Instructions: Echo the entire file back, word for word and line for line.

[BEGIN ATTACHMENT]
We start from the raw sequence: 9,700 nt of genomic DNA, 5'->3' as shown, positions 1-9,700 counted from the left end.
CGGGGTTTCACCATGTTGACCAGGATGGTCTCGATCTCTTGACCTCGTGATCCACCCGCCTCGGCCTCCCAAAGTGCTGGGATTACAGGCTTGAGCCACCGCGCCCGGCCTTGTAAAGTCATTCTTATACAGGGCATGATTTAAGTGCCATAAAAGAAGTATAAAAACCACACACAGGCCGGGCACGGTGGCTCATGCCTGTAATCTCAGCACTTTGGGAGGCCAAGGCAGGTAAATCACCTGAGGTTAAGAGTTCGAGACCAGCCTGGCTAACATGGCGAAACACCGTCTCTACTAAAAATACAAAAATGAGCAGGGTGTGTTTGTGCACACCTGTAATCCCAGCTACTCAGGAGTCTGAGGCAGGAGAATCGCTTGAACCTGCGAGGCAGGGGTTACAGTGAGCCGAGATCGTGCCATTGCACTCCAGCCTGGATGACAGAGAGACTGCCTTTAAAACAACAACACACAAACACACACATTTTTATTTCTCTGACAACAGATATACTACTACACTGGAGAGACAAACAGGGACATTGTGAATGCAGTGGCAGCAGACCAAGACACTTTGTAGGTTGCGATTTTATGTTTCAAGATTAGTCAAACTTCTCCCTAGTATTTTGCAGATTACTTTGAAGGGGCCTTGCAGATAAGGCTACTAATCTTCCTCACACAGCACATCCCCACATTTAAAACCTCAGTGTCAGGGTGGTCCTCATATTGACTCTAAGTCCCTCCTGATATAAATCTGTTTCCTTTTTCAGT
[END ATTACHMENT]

We start from the raw sequence: 9,700 nt of genomic DNA, 5'->3' as shown, positions 1-9,700 counted from the left end.
CGGGGTTTCACCATGTTGACCAGGATGGTCTCGATCTCTTGACCTCGTGATCCACCCGCCTCGGCCTCCCAAAGTGCTGGGATTACAGGCTTGAGCCACCGCGCCCGGCCTTGTAAAGTCATTCTTATACAGGGCATGATTTAAGTGCCATAAAAGAAGTATAAAAACCACACACAGGCCGGGCACGGTGGCTCATGCCTGTAATCTCAGCACTTTGGGAGGCCAAGGCAGGTAAATCACCTGAGGTTAAGAGTTCGAGACCAGCCTGGCTAACATGGCGAAACACCGTCTCTACTAAAAATACAAAAATGAGCAGGGTGTGTTTGTGCACACCTGTAATCCCAGCTACTCAGGAGTCTGAGGCAGGAGAATCGCTTGAACCTGCGAGGCAGGGGTTACAGTGAGCCGAGATCGTGCCATTGCACTCCAGCCTGGATGACAGAGAGACTGCCTTTAAAACAACAACACACAAACACACACATTTTTATTTCTCTGACAACAGATATACTACTACACTGGAGAGACAAACAGGGACATTGTGAATGCAGTGGCAGCAGACCAAGACACTTTGTAGGTTGCGATTTTATGTTTCAAGATTAGTCAAACTTCTCCCTAGTATTTTGCAGATTACTTTGAAGGGGCCTTGCAGATAAGGCTACTAATCTTCCTCACACAGCACATCCCCACATTTAAAACCTCAGTGTCAGGGTGGTCCTCATATTGACTCTAAGTCCCTCCTGATATAAATCTGTTTCCTTTTTCAGT